Joe did not want this to happen to himself. He had several things in his favor, all associated with a better prognosis. His subtype of Alzheimer’s—with mild language dysfunction, moderate memory loss, and excellent visuospatial, language and life skills—suggested that he would respond to treatment. Also in his favor: He was still working and keeping his brain active. He was still handling the demands of his job, which meant that the pathology was early and not yet significantly affecting his functioning. He had a supportive family and social network, keeping him communally engaged. All of this spoke to his excellent “cognitive reserve,” which kept his brain resilient. He also had good “brain reserve.” His MRI revealed a healthy brain. He exercised vigorously twice a week, keeping his heart healthy and increasing blood flow through his brain, which keeps it more robust. These two types of reserve—cognitive and brain—help to stave off the effects of Alzheimer’s: the plaques and tangles that kill nerve cells and cause networking dysfunction. Joe was motivated to seek any and all available treatments, both those approved for Alzheimer’s and those that were still “off-label” (approved for use in other illnesses) but seemed promising. We started him on a combination of approved medications, to increase levels of a brain chemical called acetylcholine that becomes depleted in Alzheimer’s and to amplify the efficiency in communication among nerve cells. We also started a brain-stimulation regimen, including exercises like word-retrieval games, done one-on-one with a psychologist, and targeted, noninvasive magnetic pulses to alter brain activity. Our goal was to capitalise on Joe’s numerous strengths and to buttress capacities where he was showing deficits.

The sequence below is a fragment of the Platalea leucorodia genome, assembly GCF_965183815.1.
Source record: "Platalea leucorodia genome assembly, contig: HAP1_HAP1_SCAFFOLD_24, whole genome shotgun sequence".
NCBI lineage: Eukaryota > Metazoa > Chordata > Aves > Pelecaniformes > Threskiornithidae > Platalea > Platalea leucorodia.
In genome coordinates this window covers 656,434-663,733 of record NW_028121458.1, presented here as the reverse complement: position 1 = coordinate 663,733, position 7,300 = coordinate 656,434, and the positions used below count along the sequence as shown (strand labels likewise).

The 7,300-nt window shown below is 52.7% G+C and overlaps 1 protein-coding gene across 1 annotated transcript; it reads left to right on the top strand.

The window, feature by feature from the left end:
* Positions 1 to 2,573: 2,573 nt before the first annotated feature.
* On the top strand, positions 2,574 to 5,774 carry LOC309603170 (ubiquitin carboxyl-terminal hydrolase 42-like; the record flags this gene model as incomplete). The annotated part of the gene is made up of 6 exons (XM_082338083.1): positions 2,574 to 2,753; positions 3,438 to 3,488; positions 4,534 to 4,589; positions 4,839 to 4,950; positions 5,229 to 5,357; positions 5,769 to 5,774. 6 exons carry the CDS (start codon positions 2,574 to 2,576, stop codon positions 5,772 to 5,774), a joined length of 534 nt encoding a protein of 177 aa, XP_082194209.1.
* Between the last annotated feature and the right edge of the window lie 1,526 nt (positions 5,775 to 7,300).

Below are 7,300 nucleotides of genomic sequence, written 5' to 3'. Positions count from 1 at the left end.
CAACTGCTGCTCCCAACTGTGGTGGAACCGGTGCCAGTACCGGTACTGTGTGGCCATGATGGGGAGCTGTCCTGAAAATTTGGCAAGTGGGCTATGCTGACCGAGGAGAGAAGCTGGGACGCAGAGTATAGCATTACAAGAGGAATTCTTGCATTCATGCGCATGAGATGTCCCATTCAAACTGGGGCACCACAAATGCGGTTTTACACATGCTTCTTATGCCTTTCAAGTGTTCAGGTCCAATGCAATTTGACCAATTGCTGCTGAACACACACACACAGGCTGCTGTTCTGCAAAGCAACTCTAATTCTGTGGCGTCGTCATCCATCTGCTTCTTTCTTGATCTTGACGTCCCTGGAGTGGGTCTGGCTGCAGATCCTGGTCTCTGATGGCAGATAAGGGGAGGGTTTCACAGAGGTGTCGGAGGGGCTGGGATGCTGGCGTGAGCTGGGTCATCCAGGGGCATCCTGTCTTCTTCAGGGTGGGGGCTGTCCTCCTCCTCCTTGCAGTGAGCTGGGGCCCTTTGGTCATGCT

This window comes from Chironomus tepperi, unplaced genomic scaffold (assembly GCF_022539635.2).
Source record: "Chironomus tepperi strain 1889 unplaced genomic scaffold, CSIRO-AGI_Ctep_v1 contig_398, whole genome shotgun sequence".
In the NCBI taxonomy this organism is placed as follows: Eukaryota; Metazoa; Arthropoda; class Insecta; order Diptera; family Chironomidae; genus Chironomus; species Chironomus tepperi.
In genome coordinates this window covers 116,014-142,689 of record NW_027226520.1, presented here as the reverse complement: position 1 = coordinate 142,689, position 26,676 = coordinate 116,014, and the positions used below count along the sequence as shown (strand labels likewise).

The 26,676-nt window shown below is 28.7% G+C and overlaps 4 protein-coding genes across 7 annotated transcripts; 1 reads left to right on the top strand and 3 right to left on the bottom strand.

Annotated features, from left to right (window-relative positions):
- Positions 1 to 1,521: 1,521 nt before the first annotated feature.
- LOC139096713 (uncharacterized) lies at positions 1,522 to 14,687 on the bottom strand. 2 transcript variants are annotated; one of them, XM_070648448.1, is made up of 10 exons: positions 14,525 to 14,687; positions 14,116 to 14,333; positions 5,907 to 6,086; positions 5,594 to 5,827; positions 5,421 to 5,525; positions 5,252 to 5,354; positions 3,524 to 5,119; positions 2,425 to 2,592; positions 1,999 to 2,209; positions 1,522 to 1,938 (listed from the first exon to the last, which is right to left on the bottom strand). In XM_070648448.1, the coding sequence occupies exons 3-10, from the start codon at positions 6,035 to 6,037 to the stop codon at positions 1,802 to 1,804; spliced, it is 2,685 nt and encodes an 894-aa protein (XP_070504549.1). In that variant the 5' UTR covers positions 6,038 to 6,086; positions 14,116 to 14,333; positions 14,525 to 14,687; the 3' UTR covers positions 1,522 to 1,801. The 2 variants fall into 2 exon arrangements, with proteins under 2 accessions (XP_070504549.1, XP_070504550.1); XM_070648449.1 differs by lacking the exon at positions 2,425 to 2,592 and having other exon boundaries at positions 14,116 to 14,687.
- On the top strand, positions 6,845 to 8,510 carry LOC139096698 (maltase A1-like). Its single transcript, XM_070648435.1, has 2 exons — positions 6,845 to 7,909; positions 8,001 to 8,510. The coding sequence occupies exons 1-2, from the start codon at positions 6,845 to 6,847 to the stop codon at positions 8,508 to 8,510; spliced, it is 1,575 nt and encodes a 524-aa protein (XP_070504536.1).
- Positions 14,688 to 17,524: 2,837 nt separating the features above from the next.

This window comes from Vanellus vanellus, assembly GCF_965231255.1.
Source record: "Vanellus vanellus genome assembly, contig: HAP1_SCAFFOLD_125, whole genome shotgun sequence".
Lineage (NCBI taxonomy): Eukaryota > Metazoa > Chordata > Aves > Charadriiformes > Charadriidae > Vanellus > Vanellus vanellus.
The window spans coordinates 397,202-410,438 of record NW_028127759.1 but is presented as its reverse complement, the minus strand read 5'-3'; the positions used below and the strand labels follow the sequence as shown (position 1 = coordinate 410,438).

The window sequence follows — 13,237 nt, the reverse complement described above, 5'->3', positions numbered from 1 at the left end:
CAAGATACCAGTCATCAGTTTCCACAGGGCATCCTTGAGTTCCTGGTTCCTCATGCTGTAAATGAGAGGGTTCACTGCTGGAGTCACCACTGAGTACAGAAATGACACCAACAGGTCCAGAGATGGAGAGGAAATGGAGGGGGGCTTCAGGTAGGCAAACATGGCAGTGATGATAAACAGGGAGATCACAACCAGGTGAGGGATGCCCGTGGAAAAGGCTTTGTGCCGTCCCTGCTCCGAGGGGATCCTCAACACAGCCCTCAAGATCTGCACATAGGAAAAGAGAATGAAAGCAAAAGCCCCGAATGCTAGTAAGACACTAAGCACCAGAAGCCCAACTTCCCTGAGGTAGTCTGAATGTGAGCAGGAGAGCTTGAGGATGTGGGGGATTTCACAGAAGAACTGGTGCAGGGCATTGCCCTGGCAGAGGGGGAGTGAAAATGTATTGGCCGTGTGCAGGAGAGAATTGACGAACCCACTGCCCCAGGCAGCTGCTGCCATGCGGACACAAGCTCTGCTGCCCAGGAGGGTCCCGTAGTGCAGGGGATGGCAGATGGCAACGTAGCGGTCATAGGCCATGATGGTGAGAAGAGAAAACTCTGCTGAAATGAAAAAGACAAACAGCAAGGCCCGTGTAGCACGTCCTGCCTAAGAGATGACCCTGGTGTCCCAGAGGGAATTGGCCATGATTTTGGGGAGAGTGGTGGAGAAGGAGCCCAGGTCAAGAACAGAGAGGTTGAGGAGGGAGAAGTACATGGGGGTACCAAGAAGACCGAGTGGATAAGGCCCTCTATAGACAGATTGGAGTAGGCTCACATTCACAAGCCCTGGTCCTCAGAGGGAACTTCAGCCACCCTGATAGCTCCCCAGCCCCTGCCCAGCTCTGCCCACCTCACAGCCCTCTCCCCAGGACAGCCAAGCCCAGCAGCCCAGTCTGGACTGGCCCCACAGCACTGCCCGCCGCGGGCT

Joe is 80 now. I recently got a call from an outraged cardiologist whom Joe had seen for a problem unrelated to his Alzheimer’s. “What do you mean Joe has Alzheimer’s?” he asked. “He is functioning perfectly! There’s nothing wrong with him. You should redo his tests. I do not believe this man has Alzheimer’s.” As I told Joe’s cardiologist, Joe had had several extensive work-ups over the seven years I’d been treating him, including spinal fluid analysis, and all of them were positive for Alzheimer’s. In neurocognitive testing over that span, Joe showed remarkable stability in most areas, such as visuospatial skills, and even improvement in others, such as language, although his memory remained poor. Some may consider it heresy to speak of improvement in Alzheimer’s, but Joe unequivocally showed a positive response to his treatment. Joe had more insight into his cardiologist’s irate reaction to the diagnosis than I did. When I recounted the conversation to Joe, he said, “My cardiologist’s wife died of Alzheimer’s. She spent her last year in a nursing home. He is old school and doesn’t understand or believe that some people with Alzheimer’s do well with the proper treatment.”
Joe’s situation will be familiar to physicians with experience in memory disorders. Some patients do, in fact, improve with treatment, and many patients stay stable. This makes sense once you recognise that Alzheimer’s is a spectrum disorder, with many subtypes and outcomes. Joe continues to work and to enjoy his days; he now manages his firm part-time. He has begun to spend more time in Florida, but that feels natural to him at this stage in his career. Not very long ago, Joe and I had a heated discussion about the stock market—and I am delighted to report that, despite my best efforts, I lost the argument. He is living proof that an Alzheimer’s diagnose is not necessarily a barrier to leading a life of fulfilment and cognitive engagement.
Credit: Dr. Gayatri Devi is director of Park Avenue Neurology in New York. This essay is adapted from her new book, “Spectrum of Hope: An Optimistic and New Approach to Alzheimer’s Disease and Other Dementias” (Workman); for The Wall Street Journal 3 November 2017.